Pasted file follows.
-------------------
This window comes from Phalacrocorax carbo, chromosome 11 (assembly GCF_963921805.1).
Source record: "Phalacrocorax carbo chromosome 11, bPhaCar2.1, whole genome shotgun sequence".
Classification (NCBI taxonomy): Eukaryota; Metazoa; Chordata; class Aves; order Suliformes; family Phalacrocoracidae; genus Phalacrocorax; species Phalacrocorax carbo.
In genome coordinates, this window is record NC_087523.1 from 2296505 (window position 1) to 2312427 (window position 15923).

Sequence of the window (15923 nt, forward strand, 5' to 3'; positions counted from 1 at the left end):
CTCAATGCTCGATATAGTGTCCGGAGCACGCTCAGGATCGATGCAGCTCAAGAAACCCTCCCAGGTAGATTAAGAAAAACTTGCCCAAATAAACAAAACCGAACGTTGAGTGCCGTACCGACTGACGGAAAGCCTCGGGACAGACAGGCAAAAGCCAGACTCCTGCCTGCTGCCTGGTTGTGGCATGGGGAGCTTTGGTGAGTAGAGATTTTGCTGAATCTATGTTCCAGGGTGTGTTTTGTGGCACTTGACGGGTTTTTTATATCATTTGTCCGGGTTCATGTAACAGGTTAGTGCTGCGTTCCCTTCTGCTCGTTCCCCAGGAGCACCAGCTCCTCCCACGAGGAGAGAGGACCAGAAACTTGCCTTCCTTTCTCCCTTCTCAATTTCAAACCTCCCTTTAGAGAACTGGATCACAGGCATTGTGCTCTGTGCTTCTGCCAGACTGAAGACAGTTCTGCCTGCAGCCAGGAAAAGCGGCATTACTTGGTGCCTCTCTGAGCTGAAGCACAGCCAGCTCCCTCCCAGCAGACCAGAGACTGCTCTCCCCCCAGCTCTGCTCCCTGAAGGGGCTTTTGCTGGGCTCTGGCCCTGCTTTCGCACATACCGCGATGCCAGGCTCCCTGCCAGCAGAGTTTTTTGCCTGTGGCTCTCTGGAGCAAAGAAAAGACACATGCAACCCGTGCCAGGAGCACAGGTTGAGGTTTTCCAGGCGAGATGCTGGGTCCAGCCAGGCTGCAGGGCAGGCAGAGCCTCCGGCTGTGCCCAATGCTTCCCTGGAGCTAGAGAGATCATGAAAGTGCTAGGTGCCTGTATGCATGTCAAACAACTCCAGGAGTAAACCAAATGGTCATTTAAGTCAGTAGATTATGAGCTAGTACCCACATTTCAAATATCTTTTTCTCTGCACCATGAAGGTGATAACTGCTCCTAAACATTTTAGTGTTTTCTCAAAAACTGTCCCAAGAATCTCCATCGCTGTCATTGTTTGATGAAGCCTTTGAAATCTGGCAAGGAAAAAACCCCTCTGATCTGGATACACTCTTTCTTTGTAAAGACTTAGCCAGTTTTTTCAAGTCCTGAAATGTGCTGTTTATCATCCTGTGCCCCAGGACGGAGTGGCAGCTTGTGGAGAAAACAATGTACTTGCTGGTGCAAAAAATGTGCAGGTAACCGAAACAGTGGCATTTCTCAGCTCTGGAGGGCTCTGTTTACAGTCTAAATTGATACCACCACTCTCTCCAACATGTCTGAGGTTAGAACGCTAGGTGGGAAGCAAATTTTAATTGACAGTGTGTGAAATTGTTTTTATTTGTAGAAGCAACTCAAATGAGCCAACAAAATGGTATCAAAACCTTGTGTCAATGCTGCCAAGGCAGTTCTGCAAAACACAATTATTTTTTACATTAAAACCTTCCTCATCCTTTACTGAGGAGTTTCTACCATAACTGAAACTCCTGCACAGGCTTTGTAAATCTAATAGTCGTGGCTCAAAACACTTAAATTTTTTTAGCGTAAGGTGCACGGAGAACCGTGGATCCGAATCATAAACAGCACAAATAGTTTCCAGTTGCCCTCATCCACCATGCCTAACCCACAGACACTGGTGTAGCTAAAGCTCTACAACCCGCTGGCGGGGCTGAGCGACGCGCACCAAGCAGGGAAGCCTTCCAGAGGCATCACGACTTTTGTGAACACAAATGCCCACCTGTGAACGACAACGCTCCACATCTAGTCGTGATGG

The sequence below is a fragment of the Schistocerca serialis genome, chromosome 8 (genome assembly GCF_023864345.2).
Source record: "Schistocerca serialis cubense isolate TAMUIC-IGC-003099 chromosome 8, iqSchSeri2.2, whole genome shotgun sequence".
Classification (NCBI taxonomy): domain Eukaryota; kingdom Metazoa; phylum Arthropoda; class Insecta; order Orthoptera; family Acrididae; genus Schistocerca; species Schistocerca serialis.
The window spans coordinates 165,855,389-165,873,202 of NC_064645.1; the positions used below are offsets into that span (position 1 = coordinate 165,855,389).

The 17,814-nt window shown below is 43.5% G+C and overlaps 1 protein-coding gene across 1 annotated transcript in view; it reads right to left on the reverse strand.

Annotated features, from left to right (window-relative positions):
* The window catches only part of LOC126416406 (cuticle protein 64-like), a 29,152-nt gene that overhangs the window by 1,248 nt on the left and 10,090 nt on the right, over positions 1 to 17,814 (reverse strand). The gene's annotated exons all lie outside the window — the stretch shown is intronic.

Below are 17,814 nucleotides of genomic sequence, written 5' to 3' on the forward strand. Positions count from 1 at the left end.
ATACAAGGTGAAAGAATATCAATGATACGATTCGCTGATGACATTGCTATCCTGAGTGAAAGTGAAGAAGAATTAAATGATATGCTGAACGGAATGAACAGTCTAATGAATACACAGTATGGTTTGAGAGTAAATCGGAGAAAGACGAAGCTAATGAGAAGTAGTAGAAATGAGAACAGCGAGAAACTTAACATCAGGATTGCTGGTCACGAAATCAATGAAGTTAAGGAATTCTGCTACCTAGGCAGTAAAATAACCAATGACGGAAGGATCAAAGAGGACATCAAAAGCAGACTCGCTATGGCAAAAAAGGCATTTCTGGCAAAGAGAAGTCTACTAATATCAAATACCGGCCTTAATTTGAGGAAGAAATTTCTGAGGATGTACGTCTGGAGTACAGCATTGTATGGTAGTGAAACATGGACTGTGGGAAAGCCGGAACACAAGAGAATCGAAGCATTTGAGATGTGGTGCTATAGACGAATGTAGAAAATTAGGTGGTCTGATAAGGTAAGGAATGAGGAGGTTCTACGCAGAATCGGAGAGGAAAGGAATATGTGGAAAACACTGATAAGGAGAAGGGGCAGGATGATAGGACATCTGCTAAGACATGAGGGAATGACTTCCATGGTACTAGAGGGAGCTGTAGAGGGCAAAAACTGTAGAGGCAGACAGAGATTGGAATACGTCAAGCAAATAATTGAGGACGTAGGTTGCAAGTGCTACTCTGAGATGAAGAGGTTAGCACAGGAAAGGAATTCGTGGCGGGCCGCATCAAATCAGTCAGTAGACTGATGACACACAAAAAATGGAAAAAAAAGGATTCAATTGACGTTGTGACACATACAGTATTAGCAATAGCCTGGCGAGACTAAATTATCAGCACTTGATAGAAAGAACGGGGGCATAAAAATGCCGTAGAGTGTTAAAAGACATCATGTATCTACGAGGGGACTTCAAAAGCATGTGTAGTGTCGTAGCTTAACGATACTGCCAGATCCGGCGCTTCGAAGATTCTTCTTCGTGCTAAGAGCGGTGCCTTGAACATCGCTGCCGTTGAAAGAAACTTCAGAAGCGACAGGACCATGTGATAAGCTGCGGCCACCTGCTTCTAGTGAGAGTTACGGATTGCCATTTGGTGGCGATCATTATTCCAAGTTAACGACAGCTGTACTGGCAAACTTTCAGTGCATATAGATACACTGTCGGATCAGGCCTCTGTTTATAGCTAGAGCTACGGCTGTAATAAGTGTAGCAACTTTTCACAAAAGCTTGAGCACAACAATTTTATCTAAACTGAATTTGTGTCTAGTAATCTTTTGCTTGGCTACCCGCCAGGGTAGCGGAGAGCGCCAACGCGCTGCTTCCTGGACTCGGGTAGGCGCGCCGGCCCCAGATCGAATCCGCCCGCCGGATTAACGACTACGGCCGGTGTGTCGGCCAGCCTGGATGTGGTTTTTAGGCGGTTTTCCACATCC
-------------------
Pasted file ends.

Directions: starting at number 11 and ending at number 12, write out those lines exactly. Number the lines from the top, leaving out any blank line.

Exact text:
The 17,814-nt window shown below is 43.5% G+C and overlaps 1 protein-coding gene across 1 annotated transcript in view; it reads right to left on the reverse strand.

Annotated features, from left to right (window-relative positions):